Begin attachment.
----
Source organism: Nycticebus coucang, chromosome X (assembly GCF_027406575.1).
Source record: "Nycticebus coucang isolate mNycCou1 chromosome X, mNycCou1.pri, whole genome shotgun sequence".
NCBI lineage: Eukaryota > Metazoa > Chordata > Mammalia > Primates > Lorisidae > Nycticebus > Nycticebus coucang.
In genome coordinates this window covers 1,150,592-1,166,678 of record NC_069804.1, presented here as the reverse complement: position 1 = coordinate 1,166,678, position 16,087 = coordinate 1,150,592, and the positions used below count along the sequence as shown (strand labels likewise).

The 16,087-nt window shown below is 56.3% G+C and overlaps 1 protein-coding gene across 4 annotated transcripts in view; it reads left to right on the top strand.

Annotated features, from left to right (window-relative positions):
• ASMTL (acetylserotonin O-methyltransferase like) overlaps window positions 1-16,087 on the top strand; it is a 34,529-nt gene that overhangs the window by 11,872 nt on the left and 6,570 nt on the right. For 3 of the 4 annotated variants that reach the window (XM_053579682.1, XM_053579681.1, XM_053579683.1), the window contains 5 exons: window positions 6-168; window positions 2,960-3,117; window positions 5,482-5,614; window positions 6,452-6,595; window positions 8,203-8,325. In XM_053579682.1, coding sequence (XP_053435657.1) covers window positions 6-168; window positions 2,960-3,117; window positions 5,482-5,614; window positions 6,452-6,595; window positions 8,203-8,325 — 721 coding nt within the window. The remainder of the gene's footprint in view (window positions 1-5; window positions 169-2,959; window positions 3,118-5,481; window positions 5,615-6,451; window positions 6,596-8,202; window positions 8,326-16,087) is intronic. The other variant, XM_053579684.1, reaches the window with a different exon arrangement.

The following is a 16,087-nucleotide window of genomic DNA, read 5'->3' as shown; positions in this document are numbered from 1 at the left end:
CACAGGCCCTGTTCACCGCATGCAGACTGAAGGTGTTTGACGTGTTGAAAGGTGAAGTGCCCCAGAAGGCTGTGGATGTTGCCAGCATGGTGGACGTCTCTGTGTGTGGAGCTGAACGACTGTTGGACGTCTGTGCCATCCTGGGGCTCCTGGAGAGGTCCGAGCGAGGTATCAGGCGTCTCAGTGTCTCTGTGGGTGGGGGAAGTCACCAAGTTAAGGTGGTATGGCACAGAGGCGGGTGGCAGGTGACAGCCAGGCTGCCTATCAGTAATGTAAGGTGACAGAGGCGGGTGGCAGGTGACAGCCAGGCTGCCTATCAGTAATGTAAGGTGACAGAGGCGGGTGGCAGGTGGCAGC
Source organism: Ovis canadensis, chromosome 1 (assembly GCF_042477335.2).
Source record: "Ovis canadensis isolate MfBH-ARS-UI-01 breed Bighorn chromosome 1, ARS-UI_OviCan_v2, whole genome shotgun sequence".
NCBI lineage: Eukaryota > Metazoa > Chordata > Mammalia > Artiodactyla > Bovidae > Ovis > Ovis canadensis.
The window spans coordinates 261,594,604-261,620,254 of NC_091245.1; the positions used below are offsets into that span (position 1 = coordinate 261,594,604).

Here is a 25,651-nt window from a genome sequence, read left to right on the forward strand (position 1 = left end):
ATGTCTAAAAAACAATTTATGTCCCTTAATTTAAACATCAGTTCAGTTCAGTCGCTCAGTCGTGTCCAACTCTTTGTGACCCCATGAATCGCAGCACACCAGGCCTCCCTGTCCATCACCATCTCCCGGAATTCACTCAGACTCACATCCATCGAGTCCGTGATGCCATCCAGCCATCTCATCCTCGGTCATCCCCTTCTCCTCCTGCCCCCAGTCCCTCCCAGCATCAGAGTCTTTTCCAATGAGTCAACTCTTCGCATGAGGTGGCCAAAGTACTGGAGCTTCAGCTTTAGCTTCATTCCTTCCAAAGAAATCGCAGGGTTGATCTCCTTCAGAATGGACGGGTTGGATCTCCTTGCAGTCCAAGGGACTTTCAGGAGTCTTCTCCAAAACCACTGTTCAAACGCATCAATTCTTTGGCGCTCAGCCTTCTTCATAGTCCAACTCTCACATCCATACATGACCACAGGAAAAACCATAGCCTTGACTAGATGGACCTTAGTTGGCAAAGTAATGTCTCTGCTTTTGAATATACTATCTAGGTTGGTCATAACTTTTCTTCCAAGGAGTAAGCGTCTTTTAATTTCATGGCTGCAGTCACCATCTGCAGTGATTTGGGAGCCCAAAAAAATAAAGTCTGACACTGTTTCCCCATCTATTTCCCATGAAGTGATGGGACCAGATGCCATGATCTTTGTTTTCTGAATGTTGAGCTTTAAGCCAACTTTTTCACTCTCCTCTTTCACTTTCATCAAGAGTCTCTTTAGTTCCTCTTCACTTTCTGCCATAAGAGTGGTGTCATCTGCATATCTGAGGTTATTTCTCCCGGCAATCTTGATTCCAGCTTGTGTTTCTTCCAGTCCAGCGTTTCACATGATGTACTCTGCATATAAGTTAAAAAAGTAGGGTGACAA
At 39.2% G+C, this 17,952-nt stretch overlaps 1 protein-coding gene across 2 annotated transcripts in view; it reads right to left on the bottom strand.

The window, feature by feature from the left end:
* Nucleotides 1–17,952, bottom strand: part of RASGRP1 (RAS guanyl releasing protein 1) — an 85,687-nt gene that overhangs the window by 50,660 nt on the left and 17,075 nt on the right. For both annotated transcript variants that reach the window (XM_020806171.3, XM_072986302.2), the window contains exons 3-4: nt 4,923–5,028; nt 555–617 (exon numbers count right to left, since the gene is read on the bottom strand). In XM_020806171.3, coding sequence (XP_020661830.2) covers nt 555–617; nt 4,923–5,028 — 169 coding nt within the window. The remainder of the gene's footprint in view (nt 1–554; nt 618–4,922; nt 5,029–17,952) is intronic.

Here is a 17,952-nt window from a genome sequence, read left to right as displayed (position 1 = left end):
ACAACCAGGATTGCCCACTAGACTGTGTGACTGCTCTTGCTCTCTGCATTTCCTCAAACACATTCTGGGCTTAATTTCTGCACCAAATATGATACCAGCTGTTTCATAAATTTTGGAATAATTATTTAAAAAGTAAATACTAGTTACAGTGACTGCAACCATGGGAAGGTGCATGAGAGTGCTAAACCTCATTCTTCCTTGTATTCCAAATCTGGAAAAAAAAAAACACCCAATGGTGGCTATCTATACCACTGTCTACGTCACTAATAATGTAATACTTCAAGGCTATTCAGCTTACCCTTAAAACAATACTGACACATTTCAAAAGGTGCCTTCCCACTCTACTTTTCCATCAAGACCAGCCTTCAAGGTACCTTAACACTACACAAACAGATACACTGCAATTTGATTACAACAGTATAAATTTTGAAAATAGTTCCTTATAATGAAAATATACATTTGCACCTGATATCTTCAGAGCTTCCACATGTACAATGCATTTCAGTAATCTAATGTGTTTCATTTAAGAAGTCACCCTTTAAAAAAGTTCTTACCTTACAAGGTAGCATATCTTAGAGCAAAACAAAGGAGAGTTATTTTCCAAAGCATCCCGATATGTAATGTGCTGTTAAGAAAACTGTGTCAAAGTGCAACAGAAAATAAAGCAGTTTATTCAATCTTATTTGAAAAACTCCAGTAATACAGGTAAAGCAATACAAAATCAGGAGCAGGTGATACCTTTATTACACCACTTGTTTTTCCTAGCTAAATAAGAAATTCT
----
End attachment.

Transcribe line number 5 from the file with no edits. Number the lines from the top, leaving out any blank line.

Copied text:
The 16,087-nt window shown below is 56.3% G+C and overlaps 1 protein-coding gene across 4 annotated transcripts in view; it reads left to right on the top strand.